Everyone knows distracted driving is dangerous and – in too many instances – deadly. Yet we continue to do it. Most of us simply believe that “it won’t happen to me because I can safely multitask.” The numbers, however, show otherwise. In the U.S., April brings Distracted Driving Awareness Month, sponsored by the National Safety Council (NSC), and it’s anything but a celebration. With the number of road fatalities at a record high, reducing distracted driving crashes and fatalities is a shared concern for both law enforcement and auto insurers.
A national crisis
In February 2022, the U.S. Department of Transportation’s National Highway Traffic Safety Administration released its early estimate of traffic fatalities for the first nine months of 2021. The report projected that an estimated 31,720 people died in motor vehicle traffic crashes from January through September 2021, an increase of approximately 12% more than the first nine months of 2020. How many of these can be attributed to distracted driving is unknown.
As I mentioned above, many drivers have the “it won’t happen to me” attitude when it comes to car crashes because they believe their multitasking capabilities will protect them. Some may think that because they use hands-free devices while driving that they are immune from distractions, but there are four categories of distracted driving and three of them are not necessarily related to what the driver is doing with her or his hands:
- Visual – looking at something other than the road
- Auditory – hearing something not related to driving
- Manual – manipulating something other than the steering wheel
- Cognitive – thinking about something other than driving
What insurers can do: Consistent communication with your policyholders about the dangers of distracted driving, and to a smaller extent, the impact of violations on premiums, is key.
A public health epidemic
Even as Americans drove less during the COVID-19 pandemic, more than 40,000 people died in traffic crashes in 2020 — the largest projected number of fatalities since 2007 — with many of these attributed to distracted driving. What’s more, because it’s difficult for law enforcement to prove distracted driving after an accident occurs, it’s believed that the number of crashes and fatalities caused by distracted driving are under reported.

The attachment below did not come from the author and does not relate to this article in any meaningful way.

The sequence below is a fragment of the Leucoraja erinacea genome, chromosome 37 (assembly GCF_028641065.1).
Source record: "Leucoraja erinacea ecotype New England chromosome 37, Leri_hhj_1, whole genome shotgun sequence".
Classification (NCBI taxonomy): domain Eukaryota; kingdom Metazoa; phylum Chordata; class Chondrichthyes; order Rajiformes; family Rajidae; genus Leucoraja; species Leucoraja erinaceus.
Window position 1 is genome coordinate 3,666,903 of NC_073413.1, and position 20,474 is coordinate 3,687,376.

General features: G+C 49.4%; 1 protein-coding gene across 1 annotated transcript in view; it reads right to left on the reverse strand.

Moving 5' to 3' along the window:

Despite the heavy toll distracted driving takes on drivers, passengers and pedestrians, only a little more than half of drivers are willing change their behaviors. Incredibly, according to a survey by NSC fielded in September 2020, drivers were more likely to wear a mask in public (76%) than were willing to not use their mobile phones while driving (62%).
What insurers can do: Leverage the predictability of violation data so you can better anticipate future risks and proactively adjust your rating plans. Further, if you offer incentives for safe driving, make sure your customers are aware of the opportunity.
Costs of distracted driving
Since its inception in 2010, NSC’s Distracted Driving Awareness Month has sought to spread the word that distracted driving is making our roads increasingly dangerous. Throughout April, LexisNexis® Risk Solutions will be sharing data and commentary about the costs of distracted driving and how violations can affect claims frequency and severity, making an impact on your loss ratios. We’ll also discuss if modern technology, like Advanced Driver Assistance Systems (ADAS) features, impact how we behave when behind the wheel.
In the meantime, please contact us with any questions about our auto insurance data solutions at 800.458.9197 or email email@example.com.